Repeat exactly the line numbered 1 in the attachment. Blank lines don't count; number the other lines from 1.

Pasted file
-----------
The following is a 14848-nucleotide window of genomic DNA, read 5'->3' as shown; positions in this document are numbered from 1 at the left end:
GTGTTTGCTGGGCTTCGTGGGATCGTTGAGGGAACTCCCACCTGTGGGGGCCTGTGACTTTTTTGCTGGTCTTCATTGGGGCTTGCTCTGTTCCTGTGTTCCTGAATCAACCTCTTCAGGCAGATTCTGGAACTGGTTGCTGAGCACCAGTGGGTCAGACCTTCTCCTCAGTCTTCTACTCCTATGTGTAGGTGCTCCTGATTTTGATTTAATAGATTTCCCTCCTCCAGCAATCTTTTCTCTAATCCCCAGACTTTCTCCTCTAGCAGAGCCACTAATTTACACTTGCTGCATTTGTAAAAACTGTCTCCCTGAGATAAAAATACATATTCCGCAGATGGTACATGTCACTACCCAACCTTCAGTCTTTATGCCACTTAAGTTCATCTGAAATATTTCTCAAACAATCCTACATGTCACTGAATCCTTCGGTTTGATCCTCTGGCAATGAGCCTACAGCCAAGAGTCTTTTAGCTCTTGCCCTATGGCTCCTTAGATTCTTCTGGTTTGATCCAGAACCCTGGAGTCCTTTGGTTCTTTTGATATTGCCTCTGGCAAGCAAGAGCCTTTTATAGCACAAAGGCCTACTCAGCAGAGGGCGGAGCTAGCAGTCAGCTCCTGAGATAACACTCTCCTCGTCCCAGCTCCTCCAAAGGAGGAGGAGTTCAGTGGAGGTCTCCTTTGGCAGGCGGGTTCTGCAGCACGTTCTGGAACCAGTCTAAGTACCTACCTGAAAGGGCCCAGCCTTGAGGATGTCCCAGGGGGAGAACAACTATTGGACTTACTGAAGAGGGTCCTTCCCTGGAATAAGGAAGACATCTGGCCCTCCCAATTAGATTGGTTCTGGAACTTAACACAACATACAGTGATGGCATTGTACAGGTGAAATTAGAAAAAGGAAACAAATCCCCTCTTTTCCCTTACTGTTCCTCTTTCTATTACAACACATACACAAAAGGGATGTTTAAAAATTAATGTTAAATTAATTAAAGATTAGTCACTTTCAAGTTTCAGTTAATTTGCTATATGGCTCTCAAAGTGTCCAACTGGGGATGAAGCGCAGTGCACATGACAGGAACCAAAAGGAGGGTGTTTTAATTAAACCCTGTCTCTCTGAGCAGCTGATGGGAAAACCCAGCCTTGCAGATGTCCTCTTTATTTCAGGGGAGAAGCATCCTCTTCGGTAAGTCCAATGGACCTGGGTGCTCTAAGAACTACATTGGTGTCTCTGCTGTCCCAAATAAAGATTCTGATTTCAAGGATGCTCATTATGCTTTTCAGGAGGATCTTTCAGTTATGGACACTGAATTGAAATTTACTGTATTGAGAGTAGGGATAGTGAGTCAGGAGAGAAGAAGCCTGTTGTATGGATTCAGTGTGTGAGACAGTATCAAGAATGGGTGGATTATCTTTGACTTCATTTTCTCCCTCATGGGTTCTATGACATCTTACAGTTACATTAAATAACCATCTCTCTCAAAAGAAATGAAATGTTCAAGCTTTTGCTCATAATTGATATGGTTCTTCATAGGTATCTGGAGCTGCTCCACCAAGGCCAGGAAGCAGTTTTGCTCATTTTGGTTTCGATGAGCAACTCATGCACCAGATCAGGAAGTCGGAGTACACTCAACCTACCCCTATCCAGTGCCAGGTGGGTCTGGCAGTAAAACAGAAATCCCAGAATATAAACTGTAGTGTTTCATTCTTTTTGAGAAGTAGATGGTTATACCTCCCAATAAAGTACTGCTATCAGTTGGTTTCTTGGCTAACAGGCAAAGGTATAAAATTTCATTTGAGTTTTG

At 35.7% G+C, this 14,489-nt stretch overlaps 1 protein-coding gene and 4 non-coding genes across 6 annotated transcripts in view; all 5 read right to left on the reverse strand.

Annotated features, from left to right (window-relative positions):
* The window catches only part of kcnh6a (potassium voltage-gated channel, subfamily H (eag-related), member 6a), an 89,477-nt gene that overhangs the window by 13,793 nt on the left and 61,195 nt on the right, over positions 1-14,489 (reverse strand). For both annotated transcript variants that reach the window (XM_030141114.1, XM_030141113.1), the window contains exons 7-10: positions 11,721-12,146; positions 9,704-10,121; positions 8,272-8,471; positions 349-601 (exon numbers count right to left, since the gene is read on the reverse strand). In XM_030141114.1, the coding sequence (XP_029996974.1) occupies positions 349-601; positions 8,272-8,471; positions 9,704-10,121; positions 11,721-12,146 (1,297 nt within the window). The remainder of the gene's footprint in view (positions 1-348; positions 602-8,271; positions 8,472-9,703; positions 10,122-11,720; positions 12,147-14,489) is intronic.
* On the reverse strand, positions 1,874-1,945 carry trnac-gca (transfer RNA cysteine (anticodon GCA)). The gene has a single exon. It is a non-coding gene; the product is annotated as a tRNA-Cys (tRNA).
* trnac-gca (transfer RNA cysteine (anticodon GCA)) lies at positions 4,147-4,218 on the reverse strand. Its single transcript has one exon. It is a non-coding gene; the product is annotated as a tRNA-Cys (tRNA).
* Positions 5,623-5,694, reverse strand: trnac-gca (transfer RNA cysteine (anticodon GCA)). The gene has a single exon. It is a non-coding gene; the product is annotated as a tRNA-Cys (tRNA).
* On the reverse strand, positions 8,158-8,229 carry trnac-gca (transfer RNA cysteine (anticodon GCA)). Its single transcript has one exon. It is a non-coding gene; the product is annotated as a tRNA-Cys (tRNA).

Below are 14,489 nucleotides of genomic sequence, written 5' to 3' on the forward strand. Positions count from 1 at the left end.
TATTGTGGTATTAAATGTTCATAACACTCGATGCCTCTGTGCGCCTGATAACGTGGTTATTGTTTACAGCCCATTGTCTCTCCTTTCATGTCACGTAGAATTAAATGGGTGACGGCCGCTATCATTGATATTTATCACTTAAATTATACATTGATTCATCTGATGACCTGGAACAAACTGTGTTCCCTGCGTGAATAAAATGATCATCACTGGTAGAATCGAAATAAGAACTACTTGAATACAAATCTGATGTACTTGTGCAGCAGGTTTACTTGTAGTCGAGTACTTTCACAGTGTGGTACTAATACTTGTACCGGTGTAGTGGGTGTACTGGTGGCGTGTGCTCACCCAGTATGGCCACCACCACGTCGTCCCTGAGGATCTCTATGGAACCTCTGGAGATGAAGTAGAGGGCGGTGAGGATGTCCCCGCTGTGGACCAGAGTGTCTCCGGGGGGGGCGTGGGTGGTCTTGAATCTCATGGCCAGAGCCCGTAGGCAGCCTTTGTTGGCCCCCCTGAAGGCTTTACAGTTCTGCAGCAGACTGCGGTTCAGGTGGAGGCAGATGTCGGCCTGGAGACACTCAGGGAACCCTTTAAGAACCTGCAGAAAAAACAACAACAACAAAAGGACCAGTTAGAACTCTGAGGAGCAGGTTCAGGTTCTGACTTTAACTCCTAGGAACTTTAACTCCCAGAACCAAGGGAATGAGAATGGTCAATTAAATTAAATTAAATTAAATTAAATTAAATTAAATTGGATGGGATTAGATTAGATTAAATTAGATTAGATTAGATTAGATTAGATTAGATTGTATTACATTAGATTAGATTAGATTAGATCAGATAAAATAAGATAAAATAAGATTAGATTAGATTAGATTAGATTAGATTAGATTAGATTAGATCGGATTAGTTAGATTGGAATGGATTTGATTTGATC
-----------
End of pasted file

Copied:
The following is a 14848-nucleotide window of genomic DNA, read 5'->3' as shown; positions in this document are numbered from 1 at the left end: